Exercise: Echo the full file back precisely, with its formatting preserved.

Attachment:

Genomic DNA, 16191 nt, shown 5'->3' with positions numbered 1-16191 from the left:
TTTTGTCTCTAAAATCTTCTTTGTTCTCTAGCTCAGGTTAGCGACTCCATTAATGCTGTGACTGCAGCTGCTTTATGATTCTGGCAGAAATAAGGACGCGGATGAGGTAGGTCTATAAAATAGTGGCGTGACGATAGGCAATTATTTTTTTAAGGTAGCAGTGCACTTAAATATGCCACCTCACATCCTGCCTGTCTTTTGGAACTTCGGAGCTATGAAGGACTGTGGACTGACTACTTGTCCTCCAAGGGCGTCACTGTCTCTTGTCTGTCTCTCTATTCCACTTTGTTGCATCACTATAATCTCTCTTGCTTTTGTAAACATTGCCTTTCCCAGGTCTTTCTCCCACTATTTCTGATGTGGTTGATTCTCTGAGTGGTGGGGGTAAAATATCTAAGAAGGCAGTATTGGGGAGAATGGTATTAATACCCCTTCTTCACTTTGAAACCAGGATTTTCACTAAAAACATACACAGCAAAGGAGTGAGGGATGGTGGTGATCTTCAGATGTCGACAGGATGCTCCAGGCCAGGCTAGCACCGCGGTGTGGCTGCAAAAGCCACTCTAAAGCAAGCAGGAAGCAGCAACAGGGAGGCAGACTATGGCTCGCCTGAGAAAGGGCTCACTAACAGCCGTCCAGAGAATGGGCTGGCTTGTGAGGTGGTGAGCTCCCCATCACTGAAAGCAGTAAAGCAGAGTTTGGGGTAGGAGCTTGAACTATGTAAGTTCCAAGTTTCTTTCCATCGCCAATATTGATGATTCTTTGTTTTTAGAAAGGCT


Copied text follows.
Genomic DNA, 16191 nt, shown 5'->3' with positions numbered 1-16191 from the left:
TTTTGTCTCTAAAATCTTCTTTGTTCTCTAGCTCAGGTTAGCGACTCCATTAATGCTGTGACTGCAGCTGCTTTATGATTCTGGCAGAAATAAGGACGCGGATGAGGTAGGTCTATAAAATAGTGGCGTGACGATAGGCAATTATTTTTTTAAGGTAGCAGTGCACTTAAATATGCCACCTCACATCCTGCCTGTCTTTTGGAACTTCGGAGCTATGAAGGACTGTGGACTGACTACTTGTCCTCCAAGGGCGTCACTGTCTCTTGTCTGTCTCTCTATTCCACTTTGTTGCATCACTATAATCTCTCTTGCTTTTGTAAACATTGCCTTTCCCAGGTCTTTCTCCCACTATTTCTGATGTGGTTGATTCTCTGAGTGGTGGGGGTAAAATATCTAAGAAGGCAGTATTGGGGAGAATGGTATTAATACCCCTTCTTCACTTTGAAACCAGGATTTTCACTAAAAACATACACAGCAAAGGAGTGAGGGATGGTGGTGATCTTCAGATGTCGACAGGATGCTCCAGGCCAGGCTAGCACCGCGGTGTGGCTGCAAAAGCCACTCTAAAGCAAGCAGGAAGCAGCAACAGGGAGGCAGACTATGGCTCGCCTGAGAAAGGGCTCACTAACAGCCGTCCAGAGAATGGGCTGGCTTGTGAGGTGGTGAGCTCCCCATCACTGAAAGCAGTAAAGCAGAGTTTGGGGTAGGAGCTTGAACTATGTAAGTTCCAAGTTTCTTTCCATCGCCAATATTGATGATTCTTTGTTTTTAGAAAGGCT